To be helpful, we have come up with a list of events. Please read all the brilliant suggestions in the comments to my previous post. When you prepare for the 21OG (see, I have even given you a catchy new name) these bloggers will be your ‘go to’ people for technical advice and expert knowledge. I would strongly suggest you reward them generously. Again, you are welcome.

As I write this, I am also thinking of current Olympic events which could be made a little more relevant to our world. My further suggestions for regular folk are:

Fencing. I have a couple of ideas here. Either landscape gardeners or everyday builders putting up a garden perimeter. Or, slightly less admirable, the competitive selling of ill-gotten gains. I know this should go against the Olympic spirit, but then again, so does drug taking, right?

Boxing. Putting stuff in boxes. The most stuff, in the least amount of boxes. Timed.

3 day event. Partying big-time, starting Friday, ending Sunday. In the UK I would suggest you look to the county of Essex for expertise. They are pretty good at this.

Jimnastics. Open to anyone called Jim. To do whatever they want.

Judo. Teenager speak. Like “innit doh”. “D’you, doh?” Whole load of teenagers speaking in a language adults cannot comprehend. The least understood wins the medal. Delicious irony. Maybe an iron medal?

Swimming. Against the tide. Specifically, going the wrong way around in IKEA. Fitness, courage and a tough skin required for this one.

Sailing. AKA Sale-ing. Bargain hunters, boot-sale fans, this is your moment. Purchase for your country!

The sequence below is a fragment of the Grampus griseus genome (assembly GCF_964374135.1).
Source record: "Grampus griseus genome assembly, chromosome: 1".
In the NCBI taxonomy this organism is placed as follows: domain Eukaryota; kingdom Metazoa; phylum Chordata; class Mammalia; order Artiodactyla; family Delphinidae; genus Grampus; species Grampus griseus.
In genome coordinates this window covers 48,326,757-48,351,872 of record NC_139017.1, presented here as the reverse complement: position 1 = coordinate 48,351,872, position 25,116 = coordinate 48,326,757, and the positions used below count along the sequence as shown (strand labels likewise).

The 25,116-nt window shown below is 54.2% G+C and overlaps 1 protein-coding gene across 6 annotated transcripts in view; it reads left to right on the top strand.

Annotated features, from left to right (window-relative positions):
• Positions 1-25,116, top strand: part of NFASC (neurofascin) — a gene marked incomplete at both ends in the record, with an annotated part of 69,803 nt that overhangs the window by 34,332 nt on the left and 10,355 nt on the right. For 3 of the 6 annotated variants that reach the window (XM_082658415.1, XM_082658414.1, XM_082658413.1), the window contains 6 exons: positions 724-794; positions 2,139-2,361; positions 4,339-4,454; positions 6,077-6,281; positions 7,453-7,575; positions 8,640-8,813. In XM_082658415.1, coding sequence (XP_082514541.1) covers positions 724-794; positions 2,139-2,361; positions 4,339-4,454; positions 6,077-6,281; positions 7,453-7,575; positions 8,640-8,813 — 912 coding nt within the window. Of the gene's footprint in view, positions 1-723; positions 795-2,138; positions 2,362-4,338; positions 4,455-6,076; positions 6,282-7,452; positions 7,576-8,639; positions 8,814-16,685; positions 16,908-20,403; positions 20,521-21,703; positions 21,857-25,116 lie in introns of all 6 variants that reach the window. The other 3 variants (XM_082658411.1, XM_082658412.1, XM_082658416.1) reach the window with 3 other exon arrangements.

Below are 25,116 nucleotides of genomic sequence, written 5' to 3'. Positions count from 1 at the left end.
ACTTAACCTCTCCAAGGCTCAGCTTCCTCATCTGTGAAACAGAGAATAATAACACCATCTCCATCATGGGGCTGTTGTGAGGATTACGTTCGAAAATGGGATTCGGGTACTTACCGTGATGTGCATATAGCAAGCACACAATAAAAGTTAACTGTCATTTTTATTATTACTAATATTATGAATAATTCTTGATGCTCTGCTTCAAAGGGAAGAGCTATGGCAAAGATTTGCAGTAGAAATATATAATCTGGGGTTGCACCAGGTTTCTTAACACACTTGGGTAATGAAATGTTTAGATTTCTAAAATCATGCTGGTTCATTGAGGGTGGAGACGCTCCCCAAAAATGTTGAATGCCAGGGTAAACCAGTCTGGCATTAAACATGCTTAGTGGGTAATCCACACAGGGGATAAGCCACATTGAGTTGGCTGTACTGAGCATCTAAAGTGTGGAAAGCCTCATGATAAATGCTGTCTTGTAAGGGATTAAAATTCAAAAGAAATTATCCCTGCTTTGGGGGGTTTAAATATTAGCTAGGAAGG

(Re)cycling. Saving the planet, one bit of rubbish at a time. It’s important, so include it somehow.

Wait-lifting. All those times we are hanging around, for someone to finish what they are doing. Give us a medal to lift the boredom a bit.

Row-ing. For gardeners and allotment holders. Sowing lovely neat rows of seeds or plants… Or, OCD sufferers? Lots of tins and cans arranged front and centre, nice and orderly…

Archery. Ability to consume large volumes of peach schnapps… See earlier Essex reference.

Squash. Speed consumption of sugary diluted drinks.

There will be more, I’m sure, but this is something to get you started. I am currently employed but willing to consider a move to act as advisor should you offer attractive terms. I think you need me.

Respectfully,

PaperPuff

A different kind of Olympics

Are you watching, and enjoying the Olympic Games? I have always loved them – all that endeavour and grit, toil and skill. I have huge admiration for every single individual that makes it to the Games, as well as those that miss out, or those that just get motivated enough to go for a run or swim. You are all marvellous.